FCStone must return $15.6 mln to Sentinel bankruptcy trustee

Mon Jan 7, 2013 7:08pm EST

* Trustee sought balanced distribution to ex-clients

* FCStone received larger percentage than other customers

* Brokerage says it may appeal decision

By Tom Polansek

CHICAGO, Jan 7 (Reuters) - INTL FCStone must return $15.6 million to the trustee overseeing the bankruptcy of Sentinel Management Group because other former clients were not equitably repaid money they had invested in the failed futures brokerage, a federal judge in Chicago has ruled.

FCStone, a New York-based commodities brokerage with many farmers as clients, has received about 70 percent of the money it had invested with Sentinel, while other former customers have received back roughly 35 percent, said the trustee, Frederick Grede, in an interview.

Grede had asked U.S. District Judge James Zagel to allow creditors to receive more balanced payouts.

"If there is one prevailing principle that underpins American bankruptcy laws, it is that 'equality is equity,'" Zagel wrote in a ruling in favor of Grede issued on Friday.

Sentinel collapsed in 2007 after it allegedly moved customer funds from protected accounts to other accounts so they could be used as collateral for loans to Sentinel's own trading operations.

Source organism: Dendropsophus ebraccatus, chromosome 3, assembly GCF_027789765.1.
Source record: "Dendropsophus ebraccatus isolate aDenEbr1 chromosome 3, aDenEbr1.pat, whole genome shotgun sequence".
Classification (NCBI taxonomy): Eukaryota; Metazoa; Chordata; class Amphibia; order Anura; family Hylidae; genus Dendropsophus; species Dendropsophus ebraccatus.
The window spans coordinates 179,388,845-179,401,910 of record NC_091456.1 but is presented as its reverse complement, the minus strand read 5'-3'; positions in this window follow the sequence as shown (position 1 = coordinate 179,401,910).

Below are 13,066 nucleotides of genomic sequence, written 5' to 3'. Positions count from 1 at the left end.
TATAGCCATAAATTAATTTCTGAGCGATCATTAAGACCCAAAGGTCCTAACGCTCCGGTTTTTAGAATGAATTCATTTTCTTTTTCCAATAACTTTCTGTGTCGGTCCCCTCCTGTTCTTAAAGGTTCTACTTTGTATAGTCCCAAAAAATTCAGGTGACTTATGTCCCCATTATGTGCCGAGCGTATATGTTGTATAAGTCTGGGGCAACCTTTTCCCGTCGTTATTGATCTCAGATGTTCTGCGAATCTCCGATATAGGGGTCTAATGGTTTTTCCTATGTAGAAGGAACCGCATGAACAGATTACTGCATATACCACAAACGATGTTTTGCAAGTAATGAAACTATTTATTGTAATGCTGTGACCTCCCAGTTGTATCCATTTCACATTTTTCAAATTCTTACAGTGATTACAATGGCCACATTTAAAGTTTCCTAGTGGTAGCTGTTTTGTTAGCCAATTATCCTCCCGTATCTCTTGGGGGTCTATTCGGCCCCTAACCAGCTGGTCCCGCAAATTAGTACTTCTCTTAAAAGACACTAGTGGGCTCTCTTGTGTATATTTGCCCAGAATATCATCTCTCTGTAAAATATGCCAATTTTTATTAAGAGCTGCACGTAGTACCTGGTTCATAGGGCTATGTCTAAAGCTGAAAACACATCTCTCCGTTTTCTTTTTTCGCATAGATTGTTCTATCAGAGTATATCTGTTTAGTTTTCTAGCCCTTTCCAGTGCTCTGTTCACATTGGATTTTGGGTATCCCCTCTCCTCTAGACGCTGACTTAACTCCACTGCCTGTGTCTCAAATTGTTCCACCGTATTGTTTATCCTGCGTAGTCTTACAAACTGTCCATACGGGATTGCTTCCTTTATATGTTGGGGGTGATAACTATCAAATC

Futures brokers are required to keep customers' funds in dedicated accounts to protect them from being used for anything other than client business.

Since Sentinel failed, brokerages MF Global and Peregrine Financial Group went bankrupt in 2011 and 2012, respectively, after misusing customer money. The bankruptcies have shaken confidence in the futures industry.

At Sentinel, different categories of former customers have received different levels of distributions of their money. FCStone is one of several futures commission merchants that received a higher percentage of their money back than did other customers.

FCStone was the "first test case" the trustee had pursued to claw back some former clients' money, Grede said.

Prior to Zagel's decision, former Sentinel customers were missing $500 million to $550 million, Grede said. The ruling against FCStone "will put a dent into that shortfall," he said.

FCStone may appeal the decision.

"FCStone is disappointed and is surprised and is considering its options," said Stephen Bedell, a lawyer for the company.

Bedell said the distribution of money to FCStone in 2007 was supported by industry regulators and that Zagel's ruling was wrong because it takes former Sentinel customers' own money away from them.

If Zagel's ruling is upheld, FCStone will pay the judgment out of its own pocket and will not assess customers for any part of the loss, Bedell said. FCStone would still be entitled to its proportionate share of the money paid to former Sentinel customers.

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